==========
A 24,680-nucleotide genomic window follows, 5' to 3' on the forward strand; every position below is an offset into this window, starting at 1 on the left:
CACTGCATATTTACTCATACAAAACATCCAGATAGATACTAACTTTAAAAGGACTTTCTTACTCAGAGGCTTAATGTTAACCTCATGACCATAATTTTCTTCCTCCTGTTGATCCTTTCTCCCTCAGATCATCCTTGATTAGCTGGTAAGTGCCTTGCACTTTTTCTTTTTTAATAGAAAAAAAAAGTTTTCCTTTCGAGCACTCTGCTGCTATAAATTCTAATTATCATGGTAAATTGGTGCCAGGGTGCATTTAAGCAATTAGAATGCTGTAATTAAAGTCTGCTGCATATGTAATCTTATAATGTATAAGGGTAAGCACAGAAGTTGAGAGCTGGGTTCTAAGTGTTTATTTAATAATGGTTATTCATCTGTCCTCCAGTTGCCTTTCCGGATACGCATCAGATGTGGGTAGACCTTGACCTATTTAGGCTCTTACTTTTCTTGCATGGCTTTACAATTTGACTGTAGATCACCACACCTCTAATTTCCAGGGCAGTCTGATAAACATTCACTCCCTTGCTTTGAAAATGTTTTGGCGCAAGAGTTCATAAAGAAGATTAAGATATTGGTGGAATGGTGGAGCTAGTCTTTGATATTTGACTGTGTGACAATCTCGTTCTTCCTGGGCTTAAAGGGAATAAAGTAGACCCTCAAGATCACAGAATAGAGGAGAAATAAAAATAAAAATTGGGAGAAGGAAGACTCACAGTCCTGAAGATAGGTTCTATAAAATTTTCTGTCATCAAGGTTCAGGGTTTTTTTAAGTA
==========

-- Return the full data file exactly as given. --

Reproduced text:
A 24,680-nucleotide genomic window follows, 5' to 3' on the forward strand; every position below is an offset into this window, starting at 1 on the left:
CACTGCATATTTACTCATACAAAACATCCAGATAGATACTAACTTTAAAAGGACTTTCTTACTCAGAGGCTTAATGTTAACCTCATGACCATAATTTTCTTCCTCCTGTTGATCCTTTCTCCCTCAGATCATCCTTGATTAGCTGGTAAGTGCCTTGCACTTTTTCTTTTTTAATAGAAAAAAAAAGTTTTCCTTTCGAGCACTCTGCTGCTATAAATTCTAATTATCATGGTAAATTGGTGCCAGGGTGCATTTAAGCAATTAGAATGCTGTAATTAAAGTCTGCTGCATATGTAATCTTATAATGTATAAGGGTAAGCACAGAAGTTGAGAGCTGGGTTCTAAGTGTTTATTTAATAATGGTTATTCATCTGTCCTCCAGTTGCCTTTCCGGATACGCATCAGATGTGGGTAGACCTTGACCTATTTAGGCTCTTACTTTTCTTGCATGGCTTTACAATTTGACTGTAGATCACCACACCTCTAATTTCCAGGGCAGTCTGATAAACATTCACTCCCTTGCTTTGAAAATGTTTTGGCGCAAGAGTTCATAAAGAAGATTAAGATATTGGTGGAATGGTGGAGCTAGTCTTTGATATTTGACTGTGTGACAATCTCGTTCTTCCTGGGCTTAAAGGGAATAAAGTAGACCCTCAAGATCACAGAATAGAGGAGAAATAAAAATAAAAATTGGGAGAAGGAAGACTCACAGTCCTGAAGATAGGTTCTATAAAATTTTCTGTCATCAAGGTTCAGGGTTTTTTTAAGTA